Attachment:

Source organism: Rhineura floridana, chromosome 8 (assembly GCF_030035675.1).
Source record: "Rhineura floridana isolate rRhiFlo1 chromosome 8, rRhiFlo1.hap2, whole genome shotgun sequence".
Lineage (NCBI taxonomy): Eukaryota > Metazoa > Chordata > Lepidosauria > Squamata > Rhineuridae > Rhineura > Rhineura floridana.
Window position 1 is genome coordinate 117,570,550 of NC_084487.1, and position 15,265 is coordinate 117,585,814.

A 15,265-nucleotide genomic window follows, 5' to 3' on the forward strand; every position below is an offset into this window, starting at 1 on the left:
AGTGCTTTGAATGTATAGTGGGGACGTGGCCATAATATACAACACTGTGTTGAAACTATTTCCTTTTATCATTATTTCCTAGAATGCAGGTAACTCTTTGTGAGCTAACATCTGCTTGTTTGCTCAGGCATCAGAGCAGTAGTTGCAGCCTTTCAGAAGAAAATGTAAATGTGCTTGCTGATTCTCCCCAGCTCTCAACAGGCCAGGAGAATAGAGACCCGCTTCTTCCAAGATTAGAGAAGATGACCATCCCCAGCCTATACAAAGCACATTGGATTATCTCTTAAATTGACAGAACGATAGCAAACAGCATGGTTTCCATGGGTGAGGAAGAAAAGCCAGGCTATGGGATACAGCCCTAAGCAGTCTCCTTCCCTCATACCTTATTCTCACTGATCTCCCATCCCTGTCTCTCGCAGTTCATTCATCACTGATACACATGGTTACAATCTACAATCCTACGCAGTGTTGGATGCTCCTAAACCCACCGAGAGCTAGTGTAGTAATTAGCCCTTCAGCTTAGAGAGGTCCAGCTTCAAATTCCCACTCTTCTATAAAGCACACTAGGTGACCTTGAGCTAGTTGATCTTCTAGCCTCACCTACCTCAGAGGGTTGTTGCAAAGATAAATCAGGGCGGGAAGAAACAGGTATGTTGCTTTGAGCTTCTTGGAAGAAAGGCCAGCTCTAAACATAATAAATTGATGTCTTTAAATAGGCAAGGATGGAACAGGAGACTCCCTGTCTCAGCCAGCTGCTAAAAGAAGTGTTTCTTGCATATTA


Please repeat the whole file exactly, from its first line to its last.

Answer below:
Source organism: Rhineura floridana, chromosome 8 (assembly GCF_030035675.1).
Source record: "Rhineura floridana isolate rRhiFlo1 chromosome 8, rRhiFlo1.hap2, whole genome shotgun sequence".
Lineage (NCBI taxonomy): Eukaryota > Metazoa > Chordata > Lepidosauria > Squamata > Rhineuridae > Rhineura > Rhineura floridana.
Window position 1 is genome coordinate 117,570,550 of NC_084487.1, and position 15,265 is coordinate 117,585,814.

A 15,265-nucleotide genomic window follows, 5' to 3' on the forward strand; every position below is an offset into this window, starting at 1 on the left:
AGTGCTTTGAATGTATAGTGGGGACGTGGCCATAATATACAACACTGTGTTGAAACTATTTCCTTTTATCATTATTTCCTAGAATGCAGGTAACTCTTTGTGAGCTAACATCTGCTTGTTTGCTCAGGCATCAGAGCAGTAGTTGCAGCCTTTCAGAAGAAAATGTAAATGTGCTTGCTGATTCTCCCCAGCTCTCAACAGGCCAGGAGAATAGAGACCCGCTTCTTCCAAGATTAGAGAAGATGACCATCCCCAGCCTATACAAAGCACATTGGATTATCTCTTAAATTGACAGAACGATAGCAAACAGCATGGTTTCCATGGGTGAGGAAGAAAAGCCAGGCTATGGGATACAGCCCTAAGCAGTCTCCTTCCCTCATACCTTATTCTCACTGATCTCCCATCCCTGTCTCTCGCAGTTCATTCATCACTGATACACATGGTTACAATCTACAATCCTACGCAGTGTTGGATGCTCCTAAACCCACCGAGAGCTAGTGTAGTAATTAGCCCTTCAGCTTAGAGAGGTCCAGCTTCAAATTCCCACTCTTCTATAAAGCACACTAGGTGACCTTGAGCTAGTTGATCTTCTAGCCTCACCTACCTCAGAGGGTTGTTGCAAAGATAAATCAGGGCGGGAAGAAACAGGTATGTTGCTTTGAGCTTCTTGGAAGAAAGGCCAGCTCTAAACATAATAAATTGATGTCTTTAAATAGGCAAGGATGGAACAGGAGACTCCCTGTCTCAGCCAGCTGCTAAAAGAAGTGTTTCTTGCATATTA